If anything, cybercriminals are an ambitious lot. They keep themselves busy in devising new methods to scam the Internet population. And malvertising is just one of their nefarious tricks. In this post, we will help you understand what is malvertising, how it works, and how you can protect yourself from it.
What is malvertising?
Derived from ‘malicious advertising’, malvertising is defined as the practice of infecting computers by using online ads and various types of malware. The following explanation on how malvertising works will help you understand it better.
How malvertising works?
Malvertising works by hiding malicious codes within online advertisements that are relatively safe. The infection triggered by malvertising mostly takes place in one of the following ways:
1. Infection that is user-initiated
In this type, the user is shown a pop-up ad that carries a message like “Your system has been infected with 50 viruses!” or “Download this software to clean your computer now!” and so on. This kind of social engineering (manipulating someone to gather sensitive information about them) technique tricks unsuspecting users into clicking on such ads.
2. Infection that occurs with the least user interaction
This type is scarier and more dangerous. Here, the user does not have to click on any ad or even interact with the website. Simply visiting the web page (loading the web page) triggers the malicious ad to get on it with its job. This is known as a drive-by download.
What happens in either of the above scenarios?
In either way, the malicious ad downloads an exploit kit in the user’s computer. This exploit kit sniffs the infected system for security vulnerabilities (security weaknesses/flaws) and installs malware that can take advantage of any security flaw that is found. For instance, the exploit kit finds a security flaw in the web browser. Systematically, it drops a malware that can take advantage of this flaw, finally letting other malware get into the system. These malware could be spyware, keyloggers, and even a ransomware.
It is important to understand that websites hosting malicious ads are not always infected themselves. In the past, reputed sites like The New York Times, MSN, the BBC, and Yahoo were reported to unknowingly spreading malvertising.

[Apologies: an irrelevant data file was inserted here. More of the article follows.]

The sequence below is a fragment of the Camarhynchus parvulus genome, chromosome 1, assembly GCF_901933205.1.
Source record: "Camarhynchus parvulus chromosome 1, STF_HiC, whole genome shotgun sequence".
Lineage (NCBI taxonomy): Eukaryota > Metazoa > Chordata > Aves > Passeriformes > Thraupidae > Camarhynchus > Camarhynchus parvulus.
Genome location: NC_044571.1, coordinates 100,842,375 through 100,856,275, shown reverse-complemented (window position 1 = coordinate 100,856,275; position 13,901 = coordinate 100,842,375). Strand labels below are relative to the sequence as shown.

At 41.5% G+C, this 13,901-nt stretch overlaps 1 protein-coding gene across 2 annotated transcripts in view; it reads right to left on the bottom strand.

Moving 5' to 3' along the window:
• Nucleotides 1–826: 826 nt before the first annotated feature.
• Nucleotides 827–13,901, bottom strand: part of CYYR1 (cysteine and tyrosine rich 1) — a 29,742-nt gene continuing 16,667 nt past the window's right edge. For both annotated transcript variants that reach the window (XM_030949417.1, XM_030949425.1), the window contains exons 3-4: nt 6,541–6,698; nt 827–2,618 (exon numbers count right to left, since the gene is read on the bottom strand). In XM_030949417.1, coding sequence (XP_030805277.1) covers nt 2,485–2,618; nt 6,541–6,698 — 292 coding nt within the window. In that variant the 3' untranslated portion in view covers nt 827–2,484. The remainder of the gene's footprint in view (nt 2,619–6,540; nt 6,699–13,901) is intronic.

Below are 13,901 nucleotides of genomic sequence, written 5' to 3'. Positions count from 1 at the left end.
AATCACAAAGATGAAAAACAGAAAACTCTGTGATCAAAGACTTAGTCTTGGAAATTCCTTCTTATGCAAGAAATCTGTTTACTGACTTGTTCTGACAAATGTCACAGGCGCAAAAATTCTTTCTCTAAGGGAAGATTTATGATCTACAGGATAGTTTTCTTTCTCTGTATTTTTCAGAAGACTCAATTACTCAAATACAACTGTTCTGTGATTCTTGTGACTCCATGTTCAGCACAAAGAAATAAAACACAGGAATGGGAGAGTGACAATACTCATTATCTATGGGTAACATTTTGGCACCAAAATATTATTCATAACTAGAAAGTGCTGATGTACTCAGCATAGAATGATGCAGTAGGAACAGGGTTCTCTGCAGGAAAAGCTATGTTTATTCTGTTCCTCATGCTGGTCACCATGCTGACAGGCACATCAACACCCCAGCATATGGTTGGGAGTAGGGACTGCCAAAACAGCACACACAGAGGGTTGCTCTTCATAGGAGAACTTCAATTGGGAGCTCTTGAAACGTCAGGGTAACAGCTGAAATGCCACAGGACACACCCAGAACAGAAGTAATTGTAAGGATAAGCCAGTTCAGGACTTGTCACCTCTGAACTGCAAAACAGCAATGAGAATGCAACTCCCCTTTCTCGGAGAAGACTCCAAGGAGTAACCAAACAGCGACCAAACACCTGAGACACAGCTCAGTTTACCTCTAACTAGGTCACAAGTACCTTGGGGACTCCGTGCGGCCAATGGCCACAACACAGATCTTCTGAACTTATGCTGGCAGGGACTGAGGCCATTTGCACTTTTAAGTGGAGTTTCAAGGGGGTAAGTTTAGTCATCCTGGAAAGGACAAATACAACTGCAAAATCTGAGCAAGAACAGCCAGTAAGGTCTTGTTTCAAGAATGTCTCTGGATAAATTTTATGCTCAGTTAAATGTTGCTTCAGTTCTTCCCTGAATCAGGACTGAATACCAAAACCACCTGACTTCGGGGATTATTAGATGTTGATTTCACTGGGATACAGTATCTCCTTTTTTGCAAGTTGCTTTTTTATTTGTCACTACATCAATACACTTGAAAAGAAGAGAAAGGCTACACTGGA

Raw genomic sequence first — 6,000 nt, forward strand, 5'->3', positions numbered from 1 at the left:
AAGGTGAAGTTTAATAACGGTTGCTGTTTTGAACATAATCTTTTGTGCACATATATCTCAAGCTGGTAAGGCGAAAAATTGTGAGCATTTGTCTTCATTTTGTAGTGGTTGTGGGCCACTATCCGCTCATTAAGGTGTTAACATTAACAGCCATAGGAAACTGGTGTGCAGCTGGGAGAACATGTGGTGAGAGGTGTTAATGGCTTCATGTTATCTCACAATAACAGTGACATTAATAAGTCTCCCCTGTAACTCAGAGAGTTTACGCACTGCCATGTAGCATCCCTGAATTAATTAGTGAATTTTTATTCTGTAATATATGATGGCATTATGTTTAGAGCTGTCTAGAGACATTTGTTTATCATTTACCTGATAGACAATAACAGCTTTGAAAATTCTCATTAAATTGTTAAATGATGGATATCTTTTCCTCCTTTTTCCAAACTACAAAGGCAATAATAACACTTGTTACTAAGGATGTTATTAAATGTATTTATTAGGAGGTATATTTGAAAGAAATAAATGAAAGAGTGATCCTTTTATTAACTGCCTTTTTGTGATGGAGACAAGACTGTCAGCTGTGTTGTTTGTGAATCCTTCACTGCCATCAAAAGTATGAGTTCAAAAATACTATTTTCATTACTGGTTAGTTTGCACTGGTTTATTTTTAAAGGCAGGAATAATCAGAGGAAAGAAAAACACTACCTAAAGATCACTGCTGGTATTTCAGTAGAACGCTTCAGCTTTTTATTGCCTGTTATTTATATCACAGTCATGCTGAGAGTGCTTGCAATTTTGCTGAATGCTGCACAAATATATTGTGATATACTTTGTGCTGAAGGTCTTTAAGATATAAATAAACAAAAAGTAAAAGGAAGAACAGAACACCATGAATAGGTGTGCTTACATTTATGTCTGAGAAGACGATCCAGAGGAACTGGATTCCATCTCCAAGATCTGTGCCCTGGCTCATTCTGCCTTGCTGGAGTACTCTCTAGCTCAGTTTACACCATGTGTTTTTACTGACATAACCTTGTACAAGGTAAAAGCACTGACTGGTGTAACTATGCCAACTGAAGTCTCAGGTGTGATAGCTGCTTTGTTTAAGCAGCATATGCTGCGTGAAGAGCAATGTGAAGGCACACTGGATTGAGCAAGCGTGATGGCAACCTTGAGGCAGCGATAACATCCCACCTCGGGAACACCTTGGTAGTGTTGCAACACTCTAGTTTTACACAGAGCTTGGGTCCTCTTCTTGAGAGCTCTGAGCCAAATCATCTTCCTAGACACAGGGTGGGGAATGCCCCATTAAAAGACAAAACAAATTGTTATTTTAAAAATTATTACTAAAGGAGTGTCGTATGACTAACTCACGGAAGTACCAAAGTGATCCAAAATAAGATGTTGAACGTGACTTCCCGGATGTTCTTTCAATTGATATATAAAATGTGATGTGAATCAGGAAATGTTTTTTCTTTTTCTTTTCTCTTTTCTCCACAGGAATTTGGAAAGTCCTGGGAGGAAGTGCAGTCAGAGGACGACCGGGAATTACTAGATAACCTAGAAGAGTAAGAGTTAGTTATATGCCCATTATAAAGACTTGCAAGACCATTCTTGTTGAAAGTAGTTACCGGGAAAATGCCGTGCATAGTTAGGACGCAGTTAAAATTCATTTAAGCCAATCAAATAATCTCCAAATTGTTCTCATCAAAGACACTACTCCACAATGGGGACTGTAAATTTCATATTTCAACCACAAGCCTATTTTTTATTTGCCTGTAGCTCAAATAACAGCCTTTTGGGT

How to protect yourself from malvertising?
• Keep all programs patched and up-to-date. Malvertising feeds on security vulnerabilities. And outdated versions of almost any software contains potential vulnerabilities. Applying all recommended security updates and putting automatic updates to ON is the most effective way to reduce the risk of malvertising attacks.
• Avoid downloading software or any type of files (music, video, games, etc.) from websites that serve a lot of ads or seem to have a low reputation. Check the safety rating of such sites on websites such as https://www.virustotal.com/
• To reduce the risk of drive-by downloads, set your browser plugins to click-to-play. When enabled, this feature forces a web page to take your permission before loading a plugin. This way you can cut the chance of a self-triggering malicious ad to exploit a flaw in your browser. This guide shows how this is done for Google Chrome, Internet Explorer, Firefox, Safari, and Opera.
• Install a trusted ad-blocker plugin on your browser. As the name suggests, the plugin disables ads from running on the websites you visit. Note that, doing this won’t block malvertising completely. Also, ad blockers might block content that is actually required, like certain sections on an airline website. So, it is important to know how to use ad blockers properly.
• Disable Flash and Java plugins; these are often targeted by cybercriminals for their security vulnerabilities. And uninstall any browser plugin that you don’t use. Read this guide on how to disable and uninstall plugins.
• Install a trusted antivirus software. This will reduce more than half the risks of malvertising attacks. Keep it up-to-date and always ON so that it can detect and stop the download of exploit kits and cut the process that follows it. More importantly, antivirus programs can help you stop drive-by downloads, which are in fact, the biggest concern here.
While there is no silver bullet for malvertising, there is a lot you can do to reduce its risks and keep your computer protected. If you have come across malvertising, share your story in the comment section below.